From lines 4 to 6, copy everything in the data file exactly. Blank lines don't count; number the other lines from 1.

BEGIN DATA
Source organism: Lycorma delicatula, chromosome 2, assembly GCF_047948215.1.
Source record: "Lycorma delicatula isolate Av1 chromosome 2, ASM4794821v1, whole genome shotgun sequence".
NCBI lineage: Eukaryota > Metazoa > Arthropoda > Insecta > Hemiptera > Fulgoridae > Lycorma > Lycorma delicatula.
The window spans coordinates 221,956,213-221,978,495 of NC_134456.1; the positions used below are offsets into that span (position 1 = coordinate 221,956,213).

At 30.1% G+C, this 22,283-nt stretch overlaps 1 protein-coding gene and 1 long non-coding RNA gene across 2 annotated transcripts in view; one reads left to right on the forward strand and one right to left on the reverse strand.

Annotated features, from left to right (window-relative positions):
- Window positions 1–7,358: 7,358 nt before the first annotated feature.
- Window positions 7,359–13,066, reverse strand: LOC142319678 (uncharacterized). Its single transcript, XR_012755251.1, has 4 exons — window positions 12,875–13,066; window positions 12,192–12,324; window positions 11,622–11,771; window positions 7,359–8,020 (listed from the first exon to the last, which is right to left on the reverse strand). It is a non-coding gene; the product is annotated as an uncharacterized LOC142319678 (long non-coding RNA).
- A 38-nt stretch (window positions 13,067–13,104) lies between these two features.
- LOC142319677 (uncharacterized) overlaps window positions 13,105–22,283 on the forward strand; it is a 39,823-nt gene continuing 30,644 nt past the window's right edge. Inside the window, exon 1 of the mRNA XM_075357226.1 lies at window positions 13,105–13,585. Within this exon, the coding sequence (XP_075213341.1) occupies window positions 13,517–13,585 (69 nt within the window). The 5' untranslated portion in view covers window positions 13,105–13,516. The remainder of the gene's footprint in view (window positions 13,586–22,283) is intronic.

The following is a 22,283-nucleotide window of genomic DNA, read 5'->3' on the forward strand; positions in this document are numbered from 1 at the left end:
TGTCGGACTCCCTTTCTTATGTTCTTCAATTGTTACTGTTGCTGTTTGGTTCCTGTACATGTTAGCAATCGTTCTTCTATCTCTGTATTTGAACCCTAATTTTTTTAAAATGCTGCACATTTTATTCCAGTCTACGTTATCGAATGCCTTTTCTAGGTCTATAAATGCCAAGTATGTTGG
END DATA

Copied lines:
The window spans coordinates 221,956,213-221,978,495 of NC_134456.1; the positions used below are offsets into that span (position 1 = coordinate 221,956,213).

At 30.1% G+C, this 22,283-nt stretch overlaps 1 protein-coding gene and 1 long non-coding RNA gene across 2 annotated transcripts in view; one reads left to right on the forward strand and one right to left on the reverse strand.

Annotated features, from left to right (window-relative positions):